Alexa Wants You to Answer Questions


  • Amazon’s new Alexa Answers program solicits select Alexa users to answer questions posed by other users that Alexa cannot already answer.
  • Alexa users that receive answers originating from Alexa Answers are told the response was from another user.
  • More than 100,000 answers to questions were sourced from Alexa Answers participants in the first month of the beta program and they have been given to users “millions of times.”
  • This appears to be a complementary program to Alexa Answer Updates where Alexa will get back to users with answers to questions it cannot address at the time.

Today, Amazon sent out an invitation email to select Alexa users, asking them to contribute answers to Alexa. Known as the Alexa Answers program, the goal is to help Alexa gain information – by having users teach Alexa some new answers to questions that are both common and obscure. Those invited can access the Alexa Answers website to answer questions asked by other customers that Alexa is currently unable to address. Topics are varied and range from science to geography to music. Amazon states in the announcement post that since the beta Alexa Answers program launched one month ago, more than 100,000 responses have been added and given to customers millions of times. Bill Barton, Vice President of Alexa Information and author of the announcing blog post, states:

We still have a way to go to achieve our vision of answering every question in all forms from anywhere in the world. But with the launch of Alexa Answers, we’re excited to empower the Alexa community to make Alexa even more helpful and informative on behalf of customers.

Some example questions customers may answer on Alexa Answers include:

  • How many birds migrate?
  • What is Juniper syrup?
  • Where is the most snowfall?
  • Where was the world’s largest wave surfed?
  • How long does it take for an ice cube tray to freeze?

The Flipside of Answer Updates

Voicebot was the first to report on Amazon Alexa Answer Updates earlier this year. That feature offered to respond later to users for questions that it could not initially answer. We now know Amazon’s plan to scale the responses will be through crowdsourcing. As questions from users come into Alexa, Amazon can assign them to Alexa Answers participants and then respond to the original questioner with an answer. In some ways, this is like another Amazon service, Mechanical Turk. That service allows you to outsource menial tasks to thousands of individuals that act as independent contractors. The key difference may be that Mechanical Turk participants are typically paid for their work.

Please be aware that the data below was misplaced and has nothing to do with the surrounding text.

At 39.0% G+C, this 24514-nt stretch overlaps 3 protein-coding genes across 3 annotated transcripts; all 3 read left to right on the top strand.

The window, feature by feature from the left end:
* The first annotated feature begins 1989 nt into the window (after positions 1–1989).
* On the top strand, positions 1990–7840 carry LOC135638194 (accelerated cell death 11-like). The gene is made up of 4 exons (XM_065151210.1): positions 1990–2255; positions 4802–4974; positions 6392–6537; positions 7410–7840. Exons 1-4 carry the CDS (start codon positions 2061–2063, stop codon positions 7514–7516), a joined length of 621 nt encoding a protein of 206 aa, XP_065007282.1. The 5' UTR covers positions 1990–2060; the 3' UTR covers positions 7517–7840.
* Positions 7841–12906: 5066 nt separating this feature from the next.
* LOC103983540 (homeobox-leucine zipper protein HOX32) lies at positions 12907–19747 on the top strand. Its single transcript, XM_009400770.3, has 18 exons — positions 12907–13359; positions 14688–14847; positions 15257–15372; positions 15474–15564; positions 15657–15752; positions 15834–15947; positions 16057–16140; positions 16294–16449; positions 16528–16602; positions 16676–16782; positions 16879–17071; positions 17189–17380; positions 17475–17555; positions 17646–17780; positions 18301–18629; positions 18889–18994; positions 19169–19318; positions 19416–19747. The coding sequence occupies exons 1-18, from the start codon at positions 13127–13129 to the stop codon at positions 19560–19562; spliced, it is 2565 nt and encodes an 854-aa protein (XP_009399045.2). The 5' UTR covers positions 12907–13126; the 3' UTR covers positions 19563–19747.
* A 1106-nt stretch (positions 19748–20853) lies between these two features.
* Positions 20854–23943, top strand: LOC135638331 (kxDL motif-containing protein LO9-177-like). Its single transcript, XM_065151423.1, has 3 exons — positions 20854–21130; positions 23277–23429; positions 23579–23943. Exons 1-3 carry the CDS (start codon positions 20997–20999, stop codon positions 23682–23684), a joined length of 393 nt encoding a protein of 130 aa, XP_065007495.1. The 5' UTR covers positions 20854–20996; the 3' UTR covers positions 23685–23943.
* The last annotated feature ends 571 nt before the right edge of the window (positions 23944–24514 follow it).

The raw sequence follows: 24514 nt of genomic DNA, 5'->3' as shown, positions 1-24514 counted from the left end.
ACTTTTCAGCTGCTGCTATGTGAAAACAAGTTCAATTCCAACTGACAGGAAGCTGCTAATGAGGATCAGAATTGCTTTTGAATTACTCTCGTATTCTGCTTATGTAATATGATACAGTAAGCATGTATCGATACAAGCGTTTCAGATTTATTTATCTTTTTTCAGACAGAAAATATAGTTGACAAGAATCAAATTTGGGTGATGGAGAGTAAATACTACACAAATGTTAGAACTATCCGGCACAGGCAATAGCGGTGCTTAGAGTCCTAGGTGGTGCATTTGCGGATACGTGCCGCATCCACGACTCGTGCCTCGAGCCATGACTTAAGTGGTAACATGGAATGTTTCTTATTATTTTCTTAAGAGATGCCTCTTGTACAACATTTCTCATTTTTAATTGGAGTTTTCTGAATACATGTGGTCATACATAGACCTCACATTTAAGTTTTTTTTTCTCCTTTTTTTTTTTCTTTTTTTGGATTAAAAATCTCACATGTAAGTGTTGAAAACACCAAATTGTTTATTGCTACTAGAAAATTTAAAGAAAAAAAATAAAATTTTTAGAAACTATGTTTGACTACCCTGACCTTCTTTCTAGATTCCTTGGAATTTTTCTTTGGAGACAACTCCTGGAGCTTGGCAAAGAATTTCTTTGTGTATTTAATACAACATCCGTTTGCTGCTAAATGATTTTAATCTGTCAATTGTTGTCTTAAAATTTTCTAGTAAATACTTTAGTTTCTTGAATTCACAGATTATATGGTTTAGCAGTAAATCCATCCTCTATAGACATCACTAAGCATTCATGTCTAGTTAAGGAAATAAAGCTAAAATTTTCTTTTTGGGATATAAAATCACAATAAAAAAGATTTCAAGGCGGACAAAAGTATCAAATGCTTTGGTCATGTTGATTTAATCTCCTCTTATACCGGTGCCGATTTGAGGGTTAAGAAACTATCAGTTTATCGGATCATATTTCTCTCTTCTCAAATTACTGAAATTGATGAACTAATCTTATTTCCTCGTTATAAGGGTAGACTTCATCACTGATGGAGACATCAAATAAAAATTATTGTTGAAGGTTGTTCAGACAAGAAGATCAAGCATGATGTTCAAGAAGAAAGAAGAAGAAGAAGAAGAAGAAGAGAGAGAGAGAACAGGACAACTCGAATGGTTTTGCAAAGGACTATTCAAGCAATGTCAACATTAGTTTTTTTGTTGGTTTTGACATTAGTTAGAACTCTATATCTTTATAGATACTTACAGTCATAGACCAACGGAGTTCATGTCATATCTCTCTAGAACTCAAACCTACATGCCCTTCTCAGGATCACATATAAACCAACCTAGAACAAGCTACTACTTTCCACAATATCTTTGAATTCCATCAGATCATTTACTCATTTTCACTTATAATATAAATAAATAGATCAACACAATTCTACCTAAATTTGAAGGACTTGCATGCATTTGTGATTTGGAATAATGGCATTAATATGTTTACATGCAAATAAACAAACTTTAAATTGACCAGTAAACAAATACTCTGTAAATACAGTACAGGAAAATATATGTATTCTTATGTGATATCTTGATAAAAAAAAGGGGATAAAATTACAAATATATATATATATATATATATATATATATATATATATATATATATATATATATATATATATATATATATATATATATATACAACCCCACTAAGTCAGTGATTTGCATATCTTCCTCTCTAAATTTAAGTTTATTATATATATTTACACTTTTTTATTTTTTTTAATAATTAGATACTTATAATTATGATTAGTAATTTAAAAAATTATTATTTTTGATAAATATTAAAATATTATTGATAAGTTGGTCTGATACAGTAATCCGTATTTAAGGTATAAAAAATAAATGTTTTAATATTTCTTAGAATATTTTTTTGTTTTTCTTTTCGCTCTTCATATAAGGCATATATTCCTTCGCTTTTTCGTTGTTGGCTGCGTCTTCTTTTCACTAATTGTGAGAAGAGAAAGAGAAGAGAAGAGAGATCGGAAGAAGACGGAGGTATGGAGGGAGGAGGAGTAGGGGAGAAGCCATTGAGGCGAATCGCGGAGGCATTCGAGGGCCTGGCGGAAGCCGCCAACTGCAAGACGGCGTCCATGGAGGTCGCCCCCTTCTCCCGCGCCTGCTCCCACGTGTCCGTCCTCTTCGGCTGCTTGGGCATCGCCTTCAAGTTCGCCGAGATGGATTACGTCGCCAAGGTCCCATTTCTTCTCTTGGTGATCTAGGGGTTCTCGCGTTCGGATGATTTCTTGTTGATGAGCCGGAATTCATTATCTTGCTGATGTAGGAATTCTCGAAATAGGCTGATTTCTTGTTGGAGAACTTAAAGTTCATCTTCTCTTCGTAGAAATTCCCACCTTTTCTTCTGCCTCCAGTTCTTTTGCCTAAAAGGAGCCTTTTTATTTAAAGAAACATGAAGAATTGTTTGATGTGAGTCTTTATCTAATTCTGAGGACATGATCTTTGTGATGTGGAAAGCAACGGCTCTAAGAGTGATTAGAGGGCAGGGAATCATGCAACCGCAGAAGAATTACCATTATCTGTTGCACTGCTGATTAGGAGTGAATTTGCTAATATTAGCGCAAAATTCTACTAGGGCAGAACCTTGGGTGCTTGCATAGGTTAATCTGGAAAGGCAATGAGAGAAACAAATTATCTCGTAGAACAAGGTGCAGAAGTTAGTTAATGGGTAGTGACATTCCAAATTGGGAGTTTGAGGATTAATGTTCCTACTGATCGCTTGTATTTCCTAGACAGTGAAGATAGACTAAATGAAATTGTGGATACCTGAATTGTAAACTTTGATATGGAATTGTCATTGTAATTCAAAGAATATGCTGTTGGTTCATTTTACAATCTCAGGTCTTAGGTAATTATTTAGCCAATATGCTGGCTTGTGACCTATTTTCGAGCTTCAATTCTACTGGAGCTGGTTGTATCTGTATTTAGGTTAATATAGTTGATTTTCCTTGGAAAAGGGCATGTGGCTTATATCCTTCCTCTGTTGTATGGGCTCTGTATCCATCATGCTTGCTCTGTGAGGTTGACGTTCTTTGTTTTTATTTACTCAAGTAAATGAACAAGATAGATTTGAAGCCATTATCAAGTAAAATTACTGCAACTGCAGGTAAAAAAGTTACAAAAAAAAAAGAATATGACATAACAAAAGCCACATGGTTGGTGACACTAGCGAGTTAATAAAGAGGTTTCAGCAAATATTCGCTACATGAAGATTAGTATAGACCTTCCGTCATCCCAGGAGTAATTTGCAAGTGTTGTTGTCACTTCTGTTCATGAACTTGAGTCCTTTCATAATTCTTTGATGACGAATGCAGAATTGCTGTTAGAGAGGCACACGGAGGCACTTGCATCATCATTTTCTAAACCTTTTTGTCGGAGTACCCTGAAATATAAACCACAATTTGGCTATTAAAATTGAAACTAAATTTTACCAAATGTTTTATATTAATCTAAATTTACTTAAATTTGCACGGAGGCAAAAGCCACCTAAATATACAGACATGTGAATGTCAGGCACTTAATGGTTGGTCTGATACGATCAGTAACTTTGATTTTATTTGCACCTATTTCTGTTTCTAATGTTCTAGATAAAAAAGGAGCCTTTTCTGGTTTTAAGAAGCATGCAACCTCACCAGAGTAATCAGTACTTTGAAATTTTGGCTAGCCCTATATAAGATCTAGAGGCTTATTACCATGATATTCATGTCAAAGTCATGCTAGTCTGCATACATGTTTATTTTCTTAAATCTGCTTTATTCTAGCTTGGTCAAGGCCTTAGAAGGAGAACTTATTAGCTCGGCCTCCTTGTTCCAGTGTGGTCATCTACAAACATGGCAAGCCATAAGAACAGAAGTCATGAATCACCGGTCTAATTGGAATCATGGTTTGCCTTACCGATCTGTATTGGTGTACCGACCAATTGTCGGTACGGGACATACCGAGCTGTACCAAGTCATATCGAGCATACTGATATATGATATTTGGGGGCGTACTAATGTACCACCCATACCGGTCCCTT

Who Has Permission to Provide Answers, and How Are Answers Vetted?

No word was given on how Amazon selected users to invite into the program or how many were recruited. Although, the addition of 100,000 responses in a month certainly indicates that many people were involved.

As for how Alexa will be vetting the answers to make sure they are accurate, no word was given either, just that Alexa may use the answer. Amazon did state that if Alexa is giving you a submitted answer as a response, Alexa “can choose to respond by attributing the response to ‘an Amazon customer’ before providing the answer.” I tried it out by asking an example question from the blog: “Who wrote the score for Lord of the Rings?” Alexa gave the answer, Howard Shore, but prefaced it with “according to an Alexa customer’s answer…” Alexa then also asked me if the answer was helpful afterward. Perhaps this is how Alexa Answers will be vetted, by asking users whether or not the response was helpful. It sounds a lot like Quora for voice to offer another analogy.

Alexa Needs to be Smarter

Voicebot has found that the top use case tried by smart speaker owners is asking general information questions, also known as the open Q&A feature. In the Smart Speaker Consumer Adoption Report, Voicebot reported that 91% of smart speaker owners had tried open Q&A and that one-third use it daily. So, it makes sense for Alexa to focus on developing this popular voice assistant feature. Combine that will Answer Updates and you have the ability to answer more questions today and to continually source new questions to add answers to Alexa’s knowledge graph.

It also makes sense for Alexa to focus on becoming smarter because Alexa is consistently outperformed by both Cortana and Google Assistant. SEO firm Stone Temple found in a Spring study that Alexa ranked third in both the number of questions answered and answered correctly. The company asked each voice assistant 4,952 questions, and “focused on testing which of them was the smartest from a knowledge perspective.”

Amazon’s strategy to build smart speaker market share is clearly working, but in order to maintain that lead, Alexa will need to match or outperform other voice assistants in key consumer use cases. Increasing the number of queries Alexa can answer is one way to stay in the competition, and it will be interesting to see if Alexa shows improvement in the coming year.

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